2. There are more enzymes (and their corresponding genes) than the number identified so far, besides the large number of polymorphisms (many of them still unidentified). 12 On the positive side, the so-called genome-wide associations currently allow the testing of more than 300 single-nucleotide polymorphisms per patient. Greater numbers from larger samples may detect more common susceptibility variants for psychiatric disorders and pharmacological responses. 13

  3. Some substrates can also operate as inhibitors of their metabolising enzymes; such competitive inhibition may depend on factors such as affinity, dose, or others similar to those mentioned above. Yet, in cases, the substrates may be‘non-competitive inhibitors’. 14

Clinical studies

  1. Follow-up studies are still scarce, samples may not be numerous as yet, even though individual reports abound and are a growing set. Comparisons with placebo users need to be made.

  2. There are already known ethnic differences in genetic profiles: African and African–American populations as a group may have higher proportions of slow CYP2D6 metabolisers than White people; similarly, poor metabolisers predominate among Caribbean Hispanics when compared with Mexican Americans, both being subgroups of the Hispanic or Latino ethnic class. 11

  3. The diagnostic implications of pharmacogenomic approaches to treatment are still to be examined, for instance, negative links with level of stress, 12 and the impact of linkage disequilibrium. 15 Pharmacogenomics adds a new dimension to the conventional characterisation of clinical entities, particularly those of the mood or bipolar spectra. 16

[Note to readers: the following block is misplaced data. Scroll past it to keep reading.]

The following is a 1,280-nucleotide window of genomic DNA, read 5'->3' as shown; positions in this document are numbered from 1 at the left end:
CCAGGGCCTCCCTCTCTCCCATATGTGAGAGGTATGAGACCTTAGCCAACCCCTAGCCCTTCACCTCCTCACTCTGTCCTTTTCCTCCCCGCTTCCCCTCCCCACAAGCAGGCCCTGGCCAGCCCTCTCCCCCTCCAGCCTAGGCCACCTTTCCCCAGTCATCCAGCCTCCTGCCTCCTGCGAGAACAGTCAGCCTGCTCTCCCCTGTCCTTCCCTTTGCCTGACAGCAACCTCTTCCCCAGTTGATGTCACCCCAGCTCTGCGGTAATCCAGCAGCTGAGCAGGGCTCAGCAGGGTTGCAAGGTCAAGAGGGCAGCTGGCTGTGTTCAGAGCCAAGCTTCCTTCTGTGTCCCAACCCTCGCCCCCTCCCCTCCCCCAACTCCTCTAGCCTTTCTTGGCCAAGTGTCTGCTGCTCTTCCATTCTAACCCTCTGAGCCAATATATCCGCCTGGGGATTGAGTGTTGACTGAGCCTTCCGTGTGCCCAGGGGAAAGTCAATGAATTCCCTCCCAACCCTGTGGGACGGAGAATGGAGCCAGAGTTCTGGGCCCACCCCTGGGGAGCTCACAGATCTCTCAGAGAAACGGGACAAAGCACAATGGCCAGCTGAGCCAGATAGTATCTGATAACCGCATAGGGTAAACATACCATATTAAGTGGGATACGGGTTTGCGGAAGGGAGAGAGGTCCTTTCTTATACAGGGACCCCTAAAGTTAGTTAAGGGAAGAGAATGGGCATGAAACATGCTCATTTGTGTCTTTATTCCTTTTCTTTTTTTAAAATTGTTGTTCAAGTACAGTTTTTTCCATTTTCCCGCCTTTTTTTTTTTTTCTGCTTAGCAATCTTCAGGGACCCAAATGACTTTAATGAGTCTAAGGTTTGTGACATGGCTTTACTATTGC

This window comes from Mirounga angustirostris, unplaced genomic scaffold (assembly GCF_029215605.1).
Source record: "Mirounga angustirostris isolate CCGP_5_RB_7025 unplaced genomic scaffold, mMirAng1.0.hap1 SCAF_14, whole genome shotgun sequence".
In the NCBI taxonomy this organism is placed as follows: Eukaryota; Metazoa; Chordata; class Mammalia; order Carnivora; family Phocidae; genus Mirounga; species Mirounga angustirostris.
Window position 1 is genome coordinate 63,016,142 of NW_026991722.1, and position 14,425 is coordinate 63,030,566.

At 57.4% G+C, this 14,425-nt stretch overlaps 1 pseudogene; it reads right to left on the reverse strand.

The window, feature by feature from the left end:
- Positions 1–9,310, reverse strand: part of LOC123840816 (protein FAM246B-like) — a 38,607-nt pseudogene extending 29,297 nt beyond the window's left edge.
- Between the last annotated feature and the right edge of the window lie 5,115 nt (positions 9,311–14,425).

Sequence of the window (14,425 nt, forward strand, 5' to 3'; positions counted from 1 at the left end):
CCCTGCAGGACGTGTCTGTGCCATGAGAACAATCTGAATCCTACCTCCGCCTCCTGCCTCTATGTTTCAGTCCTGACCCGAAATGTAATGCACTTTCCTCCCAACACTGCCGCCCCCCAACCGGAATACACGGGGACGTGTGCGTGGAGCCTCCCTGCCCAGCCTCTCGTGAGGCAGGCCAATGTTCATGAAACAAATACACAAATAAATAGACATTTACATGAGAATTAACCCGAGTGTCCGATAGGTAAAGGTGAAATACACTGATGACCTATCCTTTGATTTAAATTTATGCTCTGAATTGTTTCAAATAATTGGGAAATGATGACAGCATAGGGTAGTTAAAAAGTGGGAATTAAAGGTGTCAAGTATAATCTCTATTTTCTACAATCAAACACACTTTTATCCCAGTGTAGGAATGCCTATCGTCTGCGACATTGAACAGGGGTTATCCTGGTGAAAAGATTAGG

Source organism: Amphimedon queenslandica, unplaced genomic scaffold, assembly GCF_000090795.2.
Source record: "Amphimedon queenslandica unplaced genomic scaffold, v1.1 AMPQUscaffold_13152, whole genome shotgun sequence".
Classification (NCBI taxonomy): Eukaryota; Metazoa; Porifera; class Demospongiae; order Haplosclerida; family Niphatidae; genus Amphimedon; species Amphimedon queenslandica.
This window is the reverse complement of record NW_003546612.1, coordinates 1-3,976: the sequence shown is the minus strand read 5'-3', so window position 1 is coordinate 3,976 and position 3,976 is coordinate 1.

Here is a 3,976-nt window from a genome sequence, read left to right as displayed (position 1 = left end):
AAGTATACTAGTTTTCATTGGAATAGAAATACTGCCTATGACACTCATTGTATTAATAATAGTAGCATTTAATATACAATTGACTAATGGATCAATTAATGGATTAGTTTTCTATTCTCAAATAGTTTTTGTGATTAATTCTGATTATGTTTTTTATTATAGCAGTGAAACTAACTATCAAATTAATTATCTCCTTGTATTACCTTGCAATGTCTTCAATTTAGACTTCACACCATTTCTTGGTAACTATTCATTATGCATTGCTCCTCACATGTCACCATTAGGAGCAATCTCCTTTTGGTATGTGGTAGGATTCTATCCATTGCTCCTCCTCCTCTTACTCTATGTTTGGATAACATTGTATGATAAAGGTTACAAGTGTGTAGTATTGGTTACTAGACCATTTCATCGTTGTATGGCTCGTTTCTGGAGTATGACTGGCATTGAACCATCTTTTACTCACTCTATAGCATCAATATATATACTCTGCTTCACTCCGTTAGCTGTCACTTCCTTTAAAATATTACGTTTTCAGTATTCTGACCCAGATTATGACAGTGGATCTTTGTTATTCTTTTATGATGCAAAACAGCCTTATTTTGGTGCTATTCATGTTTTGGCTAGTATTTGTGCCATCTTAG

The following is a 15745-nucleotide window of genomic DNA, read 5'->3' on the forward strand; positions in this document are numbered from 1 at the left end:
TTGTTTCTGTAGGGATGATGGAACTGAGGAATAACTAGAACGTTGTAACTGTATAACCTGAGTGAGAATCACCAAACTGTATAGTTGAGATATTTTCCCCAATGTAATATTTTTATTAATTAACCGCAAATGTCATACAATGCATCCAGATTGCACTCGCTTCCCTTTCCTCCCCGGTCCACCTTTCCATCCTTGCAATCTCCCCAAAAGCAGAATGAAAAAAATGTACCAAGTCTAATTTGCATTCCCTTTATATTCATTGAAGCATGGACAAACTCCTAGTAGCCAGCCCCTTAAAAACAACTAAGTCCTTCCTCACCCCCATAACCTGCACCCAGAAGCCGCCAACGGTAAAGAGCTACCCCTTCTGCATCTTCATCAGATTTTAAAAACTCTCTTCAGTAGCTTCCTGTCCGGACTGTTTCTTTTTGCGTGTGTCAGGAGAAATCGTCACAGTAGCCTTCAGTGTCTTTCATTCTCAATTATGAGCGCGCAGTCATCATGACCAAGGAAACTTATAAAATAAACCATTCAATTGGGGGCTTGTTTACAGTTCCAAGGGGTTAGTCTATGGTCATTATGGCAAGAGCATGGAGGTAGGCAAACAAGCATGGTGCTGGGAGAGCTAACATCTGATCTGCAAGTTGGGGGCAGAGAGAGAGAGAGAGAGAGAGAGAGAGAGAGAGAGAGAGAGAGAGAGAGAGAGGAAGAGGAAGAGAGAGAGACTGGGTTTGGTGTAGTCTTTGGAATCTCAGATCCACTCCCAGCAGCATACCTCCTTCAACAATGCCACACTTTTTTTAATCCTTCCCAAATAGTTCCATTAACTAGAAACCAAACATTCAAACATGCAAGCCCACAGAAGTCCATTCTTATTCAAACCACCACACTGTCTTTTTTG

Financial considerations

  1. The pharmaceutical industry's response to pharmacogenomic testing in psychiatry has been ambiguous at best; some minimise the usefulness of this type of information for fear that the market for their products will be segmented or reduced.

  2. The medical economic benefits of testing are still being debated. Nevertheless, in the USA, insurance companies seem to be willing to cover the testing in cases of repeated failures to traditional pharmacological management, or in the presence of severe side-effects with seemingly low doses of antidepressants.

Other factors

‘Non-biological factors’ such as expectations, adherence, placebo response, and clinician–patient relationship, some or all of them being culturally determined factors, continue to play an important role in shaping the strictly pharmacological response. 15,16 Ethical considerations, crucial and strong in any genetics-based procedure or intervention, ought to be refined. 17 Issues such as full disclosure, confidentiality, research use, and the implications of testing vis-à-vis insurance coverage, respect for human dignity, documentation, and overall clinical management in extreme cases (i.e. deleted or inactive polymorphisms) need to be clarified.


Despite these reservations, very few doubt that psychiatric pharmacogenomics is here to stay. The public health significance of mood disorders in general and depression in particular demands testing and other procedures aimed at optimising a rational, truly individualised management. Support of clinical research in this field will come if for no other reasons than pressures from a better informed public, and increased information and knowledge on the side of mental health and other health professionals. There is already work in progress on the elaboration of more precise algorithms and dose adjustments. 18,19 Clinical indications will move from the current focus on slow and ultrarapid metabolisers to a more universal application of the tests to everybody, particularly patients with first episodes of depression. The creation of large data banks, family studies, adequate follow-up, and preventive interventions will assist in providing cogent, research-based evidence. These are, indeed, exciting times.

Declaration of interest